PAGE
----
Snake101st 07-20-10 09:40 PM

Re: Is 3D Vision worth the performance hit?
 
Quote:

Originally Posted by Kain (Post 2290018)
How does your single GTX 460 handle games in 3D Vision? Are you able to play games at max settings with 3D Vision? Do you have any performance issues when running in 3D Vision do the point that you have to turn-off 3D Vision?

Actually Im still running a single GTX 260, my 2x 1GB GTX 460's wont come until Thursday.

Games run well even on the 260- I can max or close to max out pretty much any game. I dont mind getting half the FPS for 3D. Once the 460's come and I sell my last 260 Ill be golden! :captnkill:

tornadog 07-21-10 09:38 AM

Re: Is 3D Vision worth the performance hit?
 
I am using a gtx 470 with my old core2duo setup and 3d vision, and I can play everything at 1080p. I generally max out everything but set HDR/Bloom/Blur to low or off and shadows to low/off. I agree with one of the statements above, that 3d gaming truly opens up ur 2 eyes. Its pretty amazing the first time you see it. And even after the novelty wears off, you will definitely appreciate it over going 2D.

Some of the games I really liked in 3d are BFBC2, Just Cause 2, Empire Total War, Blur, Batman, Metro 2033, AC2 and PoP:Forgotten Sands.

ragejg 07-21-10 09:58 AM

Re: Is 3D Vision worth the performance hit?
 
I bet the original FEAR as well as FEAR 2 are fun in 3D, as well as Prey. :D

SirPauly 07-21-10 10:52 AM

Re: Is 3D Vision worth the performance hit?
 
Quote:

Originally Posted by Kain (Post 2290018)
How does your single GTX 460 handle games in 3D Vision? Are you able to play games at max settings with 3D Vision? Do you have any performance issues when running in 3D Vision do the point that you have to turn-off 3D Vision?

If you expect to play 3d Vision with maxed settings from a performance and setting point-of-view in everything -- you may be disappointed. There are sacrifices, from disabling settings or turning down some settings to receive a quality Stereo 3d experience. This is why nVidia has a profile and rating system as a gauge or help the person to receive a quality experience.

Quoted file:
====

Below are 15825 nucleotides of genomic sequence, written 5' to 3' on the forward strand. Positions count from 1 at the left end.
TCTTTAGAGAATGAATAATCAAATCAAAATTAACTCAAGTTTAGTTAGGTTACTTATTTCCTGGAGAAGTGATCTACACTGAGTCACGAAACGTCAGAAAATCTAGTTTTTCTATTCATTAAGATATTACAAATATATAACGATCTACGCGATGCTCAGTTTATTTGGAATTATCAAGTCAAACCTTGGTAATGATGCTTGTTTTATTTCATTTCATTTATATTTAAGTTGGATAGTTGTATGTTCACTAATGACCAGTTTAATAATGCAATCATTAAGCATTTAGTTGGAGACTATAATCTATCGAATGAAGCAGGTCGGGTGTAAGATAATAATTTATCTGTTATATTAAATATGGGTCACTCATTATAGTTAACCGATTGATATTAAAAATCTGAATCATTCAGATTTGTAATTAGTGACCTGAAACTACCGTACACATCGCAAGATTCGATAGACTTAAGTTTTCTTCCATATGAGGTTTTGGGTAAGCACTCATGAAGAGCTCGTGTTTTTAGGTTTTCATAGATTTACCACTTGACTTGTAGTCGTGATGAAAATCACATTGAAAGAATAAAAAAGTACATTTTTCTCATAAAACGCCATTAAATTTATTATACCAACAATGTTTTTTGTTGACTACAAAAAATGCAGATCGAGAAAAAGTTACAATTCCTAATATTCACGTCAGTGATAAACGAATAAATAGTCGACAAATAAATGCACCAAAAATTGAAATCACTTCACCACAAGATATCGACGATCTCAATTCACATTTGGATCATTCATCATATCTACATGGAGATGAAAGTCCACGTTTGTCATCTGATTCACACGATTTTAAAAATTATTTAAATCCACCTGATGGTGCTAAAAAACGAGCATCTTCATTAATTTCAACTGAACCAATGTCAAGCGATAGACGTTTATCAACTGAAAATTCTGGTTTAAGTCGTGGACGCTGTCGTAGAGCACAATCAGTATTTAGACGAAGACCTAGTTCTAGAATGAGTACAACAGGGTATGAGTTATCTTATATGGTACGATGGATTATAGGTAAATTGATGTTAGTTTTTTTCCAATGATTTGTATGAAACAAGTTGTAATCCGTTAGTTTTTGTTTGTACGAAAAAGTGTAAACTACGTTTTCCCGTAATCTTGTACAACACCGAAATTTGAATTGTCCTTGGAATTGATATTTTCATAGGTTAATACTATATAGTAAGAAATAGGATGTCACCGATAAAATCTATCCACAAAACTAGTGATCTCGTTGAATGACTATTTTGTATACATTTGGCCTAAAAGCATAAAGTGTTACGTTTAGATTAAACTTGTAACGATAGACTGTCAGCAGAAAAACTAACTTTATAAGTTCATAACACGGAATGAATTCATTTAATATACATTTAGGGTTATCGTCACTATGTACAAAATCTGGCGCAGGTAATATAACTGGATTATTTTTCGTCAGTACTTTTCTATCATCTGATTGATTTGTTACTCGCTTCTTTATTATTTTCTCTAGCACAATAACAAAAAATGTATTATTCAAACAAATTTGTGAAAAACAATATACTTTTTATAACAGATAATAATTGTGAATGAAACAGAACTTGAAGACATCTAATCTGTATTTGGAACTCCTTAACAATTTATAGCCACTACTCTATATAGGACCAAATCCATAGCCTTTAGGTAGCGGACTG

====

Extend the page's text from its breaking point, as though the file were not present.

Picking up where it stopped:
Stereo3d is a performance hit -- there is no other way to express it. The lesser hardware -- the more sacrifices -- the more powerful hardware, including Sli, the less sacrifices when the subject is performance.

And then there is Cross-talk and how much tolerance a gamer can handle. Thankfully, there is control of depth and convergence to help here to tweak.

Now, does 3d stereo really improve immersion and gaming experiences? For me, you better believe it because it offers a true dimensional feel that a 2d gaming experience could only dream about. Subtle effects are heightened and every things feels real and part of the game itself - to feel like you are in the screen and some of the game-play comes out of the screen.

It's a welcomed choice and if someone doesn't like -- it's all good -- no one is forcing anyone at all.

fasedww 07-21-10 11:14 AM

Re: Is 3D Vision worth the performance hit?
 
How about my three gtx 470's Tri SLi work right?:) Just have to get a 120HZ Refresh monitor?

josiahsuarez 07-21-10 11:33 AM

Re: Is 3D Vision worth the performance hit?
 
stereoscopic 3D is something that's IMO before it's time. it has existed since the 50s (red and blue glasses) and recently has been upgradded wiith clear lenses (RealD like used in Avatar, or Nvidia 3D vision). all these solutions have the disadvantage of requiring special glasses, which even if you forgive the additional cost are just a hassle. I will wear special glasses for a special event like Avatar, but no way in hell would I put on my special glasses every time I want to play a videogame.

the real solution is autostereoscopic 3D, which doesn't require glasses. unforetuneately all the existing or immediately upcoming solutions still require glasses, so no thanks (again just IMO). the first "good" solution is the autostereoscopic Nintendo 3DS which is coming in the beginning of 2011. but it's a portable system, so the size of the screen is quite small. there are numerous technical challenges to overcome before you'll be able to buy a screen large enough for your computer or living room that's autostereoscopic. so count me out until then.